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Source: United States Postal Service – Abbreviations
Source: Resident Population Data – 2010 Census
|Governor||Phil Bryant (Republican, to January 2016)|
|Entered the Union||December 10, 1817|
as the 20th state
|Motto||Virtute et armis (By valor and arms)|
|Nickname||The Magnolia State|
|Flower||Flower or bloom of the magnolia or evergreen magnolia|
|Professional Sports Teams||No NFL, MLB, NBA, WNBA, MLS, or NHL teams.|
(sports listing policy)
|Origin of Name||Named for the Mississippi river which forms the state’s western boundary. According to the State of Mississippi’s “About Mississippi” page, the name means “Father of Waters,” roughly translated from Native American folklore. The translation comes from the Chippewa (or Ojibwa) words “mici zibi” meaning “great river” or “gathering in of all the waters” and the Algonquin word “Messipi.”|
|Historical Sites||Pre-Civil War mansions, Vicksburg National Military Park, Brices Cross Roads National Battlefield, Tupelo National Battlefield, and part of Natchez Trace National Parkway|
|Points of Interest||Bienville, Delta, Desoto, Holly Springs, Homochitto, and Tombigbee Nation Forests; Gulf Coast|
|Bordering States||Mississippi borders Alabama, Arkansas, Louisiana, and Tennessee.|
Follow these links to read articles about Mississippi from Encyclopedias and Almanacs:
Official State Links
- Mississippi: the Official State Web Site of Mississippi
This is the official website for the State of Mississippi.
- The Mississippi Library Commission
Here is the homepage for the Mississippi State Library Agency.
- Mississippi Historical Society
Here is the homepage for the Mississippi State Historical Society.
- Museum of Mississippi History
Here is the homepage for the Mississippi State Museum.
- Mississippi Department of Archives & History
Here is the homepage for the Mississippi State Archives.
- Mississippi State Parks
Here is the homepage for Mississippi State Parks.
- Visit Mississippi.org
Here is the official state tourism website for Mississippi.
Other State Links
- 50states.com: Mississippi
The site provides a wealth of information about Mississippi. It includes everything from the highest point to county profile to climate.
- Things To Do in Mississippi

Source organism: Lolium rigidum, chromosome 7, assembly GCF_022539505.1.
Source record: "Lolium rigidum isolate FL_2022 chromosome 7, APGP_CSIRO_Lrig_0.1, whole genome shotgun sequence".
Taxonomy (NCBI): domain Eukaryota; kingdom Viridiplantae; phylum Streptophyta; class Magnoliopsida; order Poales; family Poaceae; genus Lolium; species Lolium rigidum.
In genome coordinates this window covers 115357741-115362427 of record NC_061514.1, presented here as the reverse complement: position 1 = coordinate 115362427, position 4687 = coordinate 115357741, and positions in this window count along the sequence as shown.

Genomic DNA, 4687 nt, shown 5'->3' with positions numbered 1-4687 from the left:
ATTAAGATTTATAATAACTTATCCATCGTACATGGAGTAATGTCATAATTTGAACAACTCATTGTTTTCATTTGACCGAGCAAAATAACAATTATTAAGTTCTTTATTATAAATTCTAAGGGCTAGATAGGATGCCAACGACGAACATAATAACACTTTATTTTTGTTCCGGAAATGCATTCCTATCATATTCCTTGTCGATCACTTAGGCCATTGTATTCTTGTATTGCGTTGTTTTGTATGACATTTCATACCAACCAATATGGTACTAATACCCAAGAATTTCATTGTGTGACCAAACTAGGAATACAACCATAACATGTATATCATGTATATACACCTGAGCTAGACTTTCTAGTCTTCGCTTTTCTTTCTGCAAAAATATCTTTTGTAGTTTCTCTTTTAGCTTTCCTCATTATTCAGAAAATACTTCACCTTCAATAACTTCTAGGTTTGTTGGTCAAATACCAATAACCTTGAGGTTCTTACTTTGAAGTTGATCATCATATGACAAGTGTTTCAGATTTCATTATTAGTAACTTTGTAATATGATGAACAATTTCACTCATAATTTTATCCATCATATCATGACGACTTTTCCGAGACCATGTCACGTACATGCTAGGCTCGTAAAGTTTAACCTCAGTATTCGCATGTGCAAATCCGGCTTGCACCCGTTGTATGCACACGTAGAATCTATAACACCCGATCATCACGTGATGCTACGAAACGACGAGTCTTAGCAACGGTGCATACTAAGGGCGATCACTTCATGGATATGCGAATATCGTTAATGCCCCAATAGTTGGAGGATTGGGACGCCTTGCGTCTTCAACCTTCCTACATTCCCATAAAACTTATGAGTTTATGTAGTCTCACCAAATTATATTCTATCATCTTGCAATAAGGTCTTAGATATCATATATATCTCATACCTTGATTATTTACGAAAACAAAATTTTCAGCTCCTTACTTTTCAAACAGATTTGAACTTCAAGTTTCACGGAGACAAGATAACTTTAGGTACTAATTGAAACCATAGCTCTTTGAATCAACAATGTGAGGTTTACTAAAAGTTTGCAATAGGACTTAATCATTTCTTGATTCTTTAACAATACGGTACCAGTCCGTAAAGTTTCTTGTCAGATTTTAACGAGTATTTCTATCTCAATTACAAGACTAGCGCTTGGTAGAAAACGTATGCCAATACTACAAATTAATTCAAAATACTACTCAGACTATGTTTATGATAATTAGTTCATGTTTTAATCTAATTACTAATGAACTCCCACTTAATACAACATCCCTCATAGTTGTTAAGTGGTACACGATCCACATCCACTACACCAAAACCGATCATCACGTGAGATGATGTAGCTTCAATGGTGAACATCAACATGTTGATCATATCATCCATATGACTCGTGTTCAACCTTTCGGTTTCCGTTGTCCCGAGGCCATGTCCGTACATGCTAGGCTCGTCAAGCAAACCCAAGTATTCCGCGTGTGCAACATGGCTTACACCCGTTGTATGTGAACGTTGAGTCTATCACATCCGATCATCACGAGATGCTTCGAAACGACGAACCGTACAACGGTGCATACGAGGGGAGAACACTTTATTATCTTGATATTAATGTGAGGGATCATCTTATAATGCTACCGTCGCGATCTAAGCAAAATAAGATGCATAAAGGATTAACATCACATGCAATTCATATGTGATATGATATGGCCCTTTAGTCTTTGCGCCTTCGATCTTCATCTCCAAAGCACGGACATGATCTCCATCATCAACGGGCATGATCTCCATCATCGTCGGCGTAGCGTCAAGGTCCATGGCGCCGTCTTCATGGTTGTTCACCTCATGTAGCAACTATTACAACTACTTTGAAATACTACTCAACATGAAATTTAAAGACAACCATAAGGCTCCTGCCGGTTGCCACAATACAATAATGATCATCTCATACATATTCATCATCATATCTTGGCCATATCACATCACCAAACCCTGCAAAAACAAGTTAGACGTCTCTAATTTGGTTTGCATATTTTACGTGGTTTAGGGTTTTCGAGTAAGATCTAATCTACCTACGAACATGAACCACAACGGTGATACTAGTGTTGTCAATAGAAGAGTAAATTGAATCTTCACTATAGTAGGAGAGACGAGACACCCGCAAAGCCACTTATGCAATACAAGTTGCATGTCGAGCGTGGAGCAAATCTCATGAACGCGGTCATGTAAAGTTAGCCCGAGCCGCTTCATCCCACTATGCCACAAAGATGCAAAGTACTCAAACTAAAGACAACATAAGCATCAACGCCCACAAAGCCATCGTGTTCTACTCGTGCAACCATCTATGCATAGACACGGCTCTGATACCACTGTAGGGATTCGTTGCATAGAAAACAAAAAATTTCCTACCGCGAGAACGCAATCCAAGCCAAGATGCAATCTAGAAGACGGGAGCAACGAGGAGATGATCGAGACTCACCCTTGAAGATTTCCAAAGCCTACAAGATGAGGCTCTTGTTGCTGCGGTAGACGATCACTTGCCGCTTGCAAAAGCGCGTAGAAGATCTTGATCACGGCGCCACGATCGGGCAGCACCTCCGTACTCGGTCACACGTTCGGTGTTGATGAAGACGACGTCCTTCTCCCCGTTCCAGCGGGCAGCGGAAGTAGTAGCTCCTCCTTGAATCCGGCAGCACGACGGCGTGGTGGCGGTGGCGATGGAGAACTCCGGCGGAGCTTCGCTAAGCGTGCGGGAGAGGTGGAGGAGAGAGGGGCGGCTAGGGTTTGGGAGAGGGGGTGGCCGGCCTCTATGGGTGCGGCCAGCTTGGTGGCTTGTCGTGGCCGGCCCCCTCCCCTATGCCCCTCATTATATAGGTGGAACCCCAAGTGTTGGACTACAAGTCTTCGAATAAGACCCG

ThingsToDo.com is an online guide to information about Mississippi’s entertainment, recreation, and travel, and includes the state’s interesting facts, famous people, and special events.
- Roadside America: Mississippi Attractions
Roadside America describes itself as an online guide to offbeat attractions. This site offers reviews of “weird sites along the highway” in Mississippi.
- FedStats: MapStat: United States: Mississippi
Fast access to statistics from more than 100 federal agencies on “economic and population trends, crime, education, health care, aviation safety, energy use, farm production and more” in Mississippi.
- The Mississippi state tree is the Magnolia, state bird is the Mockingbird, state stone is Petrified wood, state fish is the Largemouth o r black bass, state insect is the Honeybee, state shell is the Oyster shell, state water mammal is the Bottlenosed dolphin or porpoise, state fossil is the Prehistoric whale, state land mammal is the White-tailed deer, state waterfowl is the Wood duck, and the state beverage is Milk.
- Hernando de Soto, a Spanish explorer, discovered the Mississippi River in 1540. Spain did not relinquish its claims on the Mississippi region until 1798.
- Although cotton is the most important crop in Mississippi, corn, peanuts, pecans, rice, sugar cane, sweet potatoes, soybeans, food grains, poultry, eggs, meat animals, dairy products, feed crops and horticultural crops are all important to the state’s economy.
- Nearly 60% of Mississippi is covered by forests, and more than 100 species of trees are found in the state.
Some Famous People from this State
- Elvis Presley (1935 – 1977), popular rock-and-roll singer.
- Tennessee Williams (1911 – 1983), playwright, received Pulitzer prizes for A Streetcar Named Desire and Cat on a Hot Tin Roof.
- Hiram R. Revels (1822 – 1901), clergyman, first African American to sit in the U.S. Senate (1870 – 1871).